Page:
Sega recently opened a poll about their numerous game franchise, asking players which titles they'd like to see expanded in future games. The list is long and covers many Sega hits, from Sonic and Streets of Rage to slightly more obscure (in America, at least) names like Sakura Wars and Puyo Puyo. Yet it isn't a complete list by any stretch, and there's a helpful “Other” section where you can suggest additional Sega Games in need of a comeback.

And there's plenty to write there. I could start with Panzer Dragoon, a series of rail shooters (and one RPG) with a marvelous, Mobius-derived style and a world of ancient secrets and rideable dragons. Forever Entertainment announced a remake of the first two Panzer Dragoon games this past December, but the last new game we saw was 2003's spectacular Panzer Dragoon Orta (above). I think it's worth reminding Sega that we all care about the series and that Sega definitely shouldn't cancel those remakes behind the scenes.

What else? How about Guardian Heroes, the 2-D brawler series that's technically a Treasure creation but is still owned by Sega? The original Sega Saturn game saw a reissue on the Xbox 360, but there's been no actual successor since the much-maligned Game Boy Advance sequel that I will defend to my last breath. At this point, even a straight port of the Xbox 360 edition on modern systems would be welcome.

Furthermore, your suggestions don't have to be actual series. Please bring up Burning Rangers, a highly imaginative Sega Saturn action game about futuristic firefighters and their cheeseball heroics, all stuffed onto a system that could barely handle it. And what about Last Bronx, the gritty, weapons-based 3-D fighter that never gained the traction of Virtua Fighter or even Fighting Vipers? It actually got a live-action movie back in 1997!

Nothing's off the table as long as it's connected to Sega somehow. Perhaps you're a big fan of Dynamite Dux, that arcade oddity about two ducks who rescue a human woman by attacking other cute little creatures with bombs, machine guns, and rocket launchers. Maybe you want another gorgeously illustrated Astal game or a finished version of the arcade prototype Psy-Phi! And hey, Sega could even bring back Vic Tokai's Battle Mania/Trouble Shooter games if enough people suggest it! So dig deep into your Sega fandom and see what you find.

We didn't really expect a new Zelda game at Nintendo's indie showcase this week, but that's what we got. Well, it's a spin-off of Zelda, but no one quite predicted it: Cadence of Hyrule is a rhythmic action-RPG from the makers of the musical dungeon-hack Crypt of the Necrodancer. It's the most shocking Zelda crossover since Shotaro Ishinomori put a Cyborg-009 character in Nintendo Power's official comic!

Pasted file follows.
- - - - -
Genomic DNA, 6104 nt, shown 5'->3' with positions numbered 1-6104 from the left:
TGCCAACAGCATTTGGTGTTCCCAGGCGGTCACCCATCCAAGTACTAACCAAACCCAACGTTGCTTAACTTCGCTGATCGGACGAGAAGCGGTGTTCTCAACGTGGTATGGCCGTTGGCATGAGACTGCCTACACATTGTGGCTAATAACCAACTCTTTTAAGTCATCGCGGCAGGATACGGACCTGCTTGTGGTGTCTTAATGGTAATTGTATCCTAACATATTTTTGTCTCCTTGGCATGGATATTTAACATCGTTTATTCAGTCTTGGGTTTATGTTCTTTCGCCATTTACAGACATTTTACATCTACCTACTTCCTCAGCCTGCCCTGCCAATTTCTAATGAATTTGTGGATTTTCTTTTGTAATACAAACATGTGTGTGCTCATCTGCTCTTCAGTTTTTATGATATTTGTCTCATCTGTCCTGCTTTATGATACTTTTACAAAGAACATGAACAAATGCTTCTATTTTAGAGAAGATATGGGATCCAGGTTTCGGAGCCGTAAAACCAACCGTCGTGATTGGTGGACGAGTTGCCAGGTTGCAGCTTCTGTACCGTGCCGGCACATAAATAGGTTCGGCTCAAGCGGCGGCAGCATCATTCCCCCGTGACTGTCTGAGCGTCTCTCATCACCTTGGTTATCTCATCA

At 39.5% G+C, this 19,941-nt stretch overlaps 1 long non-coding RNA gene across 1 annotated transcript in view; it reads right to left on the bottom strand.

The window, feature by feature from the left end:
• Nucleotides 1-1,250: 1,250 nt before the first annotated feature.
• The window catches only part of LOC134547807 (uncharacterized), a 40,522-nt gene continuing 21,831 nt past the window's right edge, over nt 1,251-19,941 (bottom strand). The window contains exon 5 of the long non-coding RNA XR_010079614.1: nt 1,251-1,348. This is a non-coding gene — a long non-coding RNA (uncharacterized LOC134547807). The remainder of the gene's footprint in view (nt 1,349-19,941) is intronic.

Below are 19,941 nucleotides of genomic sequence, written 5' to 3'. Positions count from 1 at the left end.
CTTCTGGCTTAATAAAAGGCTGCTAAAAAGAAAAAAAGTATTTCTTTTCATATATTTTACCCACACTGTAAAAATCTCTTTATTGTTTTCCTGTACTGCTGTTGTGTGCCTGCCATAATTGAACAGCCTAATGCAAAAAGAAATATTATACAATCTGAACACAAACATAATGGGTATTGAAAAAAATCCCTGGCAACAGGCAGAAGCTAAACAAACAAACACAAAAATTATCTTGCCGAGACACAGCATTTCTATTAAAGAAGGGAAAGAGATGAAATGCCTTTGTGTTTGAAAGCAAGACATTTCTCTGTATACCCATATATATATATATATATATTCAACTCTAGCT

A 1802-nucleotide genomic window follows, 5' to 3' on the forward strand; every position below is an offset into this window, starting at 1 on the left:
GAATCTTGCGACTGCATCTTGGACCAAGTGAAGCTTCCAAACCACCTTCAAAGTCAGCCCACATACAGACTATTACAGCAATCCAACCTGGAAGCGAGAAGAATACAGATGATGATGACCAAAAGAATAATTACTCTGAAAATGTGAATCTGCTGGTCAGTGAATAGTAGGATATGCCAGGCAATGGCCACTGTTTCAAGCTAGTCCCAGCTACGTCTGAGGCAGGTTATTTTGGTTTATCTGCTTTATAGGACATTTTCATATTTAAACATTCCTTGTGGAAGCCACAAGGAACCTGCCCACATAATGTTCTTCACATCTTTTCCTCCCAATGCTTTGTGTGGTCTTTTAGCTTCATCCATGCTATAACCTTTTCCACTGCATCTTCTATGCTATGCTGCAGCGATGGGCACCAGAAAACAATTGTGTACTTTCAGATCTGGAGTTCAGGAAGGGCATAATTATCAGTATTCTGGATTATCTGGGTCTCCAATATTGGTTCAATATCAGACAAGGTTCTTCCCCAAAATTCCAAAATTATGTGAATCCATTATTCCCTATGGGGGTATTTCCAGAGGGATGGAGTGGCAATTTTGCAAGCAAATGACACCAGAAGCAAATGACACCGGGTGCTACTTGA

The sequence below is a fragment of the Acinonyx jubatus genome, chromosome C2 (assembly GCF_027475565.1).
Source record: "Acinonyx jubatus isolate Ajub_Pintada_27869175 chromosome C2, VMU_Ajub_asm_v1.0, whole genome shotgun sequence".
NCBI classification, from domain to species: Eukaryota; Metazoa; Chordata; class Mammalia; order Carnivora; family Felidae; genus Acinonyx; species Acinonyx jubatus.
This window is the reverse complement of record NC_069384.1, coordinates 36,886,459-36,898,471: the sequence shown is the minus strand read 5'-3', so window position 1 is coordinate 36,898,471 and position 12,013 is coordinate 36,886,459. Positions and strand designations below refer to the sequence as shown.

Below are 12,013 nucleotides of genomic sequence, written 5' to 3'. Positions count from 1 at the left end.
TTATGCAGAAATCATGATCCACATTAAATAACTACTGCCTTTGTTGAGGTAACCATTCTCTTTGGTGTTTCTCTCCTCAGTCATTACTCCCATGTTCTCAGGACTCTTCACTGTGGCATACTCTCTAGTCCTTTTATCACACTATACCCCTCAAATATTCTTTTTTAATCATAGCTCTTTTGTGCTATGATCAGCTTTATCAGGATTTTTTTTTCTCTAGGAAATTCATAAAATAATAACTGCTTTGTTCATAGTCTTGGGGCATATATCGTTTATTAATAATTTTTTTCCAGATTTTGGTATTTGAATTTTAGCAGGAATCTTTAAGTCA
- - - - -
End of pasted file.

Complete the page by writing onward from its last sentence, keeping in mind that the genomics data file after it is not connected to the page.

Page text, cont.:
Cadence of Hyrule brings Crypt of the Necrodancer's novel mechanics to a Zelda action-RPG, putting Link and Princess Zelda (and Necrodancer's star, Cadence) into battles where they'll match the beat of an enemy's attacks while using trademark series weapons. It sounds promising, and we won't have to wait long for it; Cadence of Hyrule is due out on the Switch this spring.


Well, this week has some prominent releases from…wait, did Blaster Master Zero II just come out of nowhere? Nintendo announced it during its indie-game spotlight and released it on the Switch right then and there. In this age of constant news leaks and accurate rumors and long-term hype, it's nice to get a surprise.

And Blaster Master Zero II looks like the best sort of surprise. The first Blaster Master Zero reforged the NES Blaster Master into a steadier, more complex action-adventure while retaining the best parts of the entire series, including hero Jason rescuing his pet frog and meeting up with an alien android named Eve (who originated in the Blaster Master Worlds of Power book, believe it or not). The sequel has even grander ambitions: with Eve slowly succumbing to a mutant cell sickness, she and Jason and the frog take their battle-tank to the stars, exploring planets and meeting up with even stranger rivals and monsters. The sprawling side-view levels are best explored in that tank, equipped with new weapons and an energy-recharging system, but Jason can hop out to investigate overhead stages. It's all linked together in Metroid/Castlevania fashion, and the pixel artwork looks fantastic.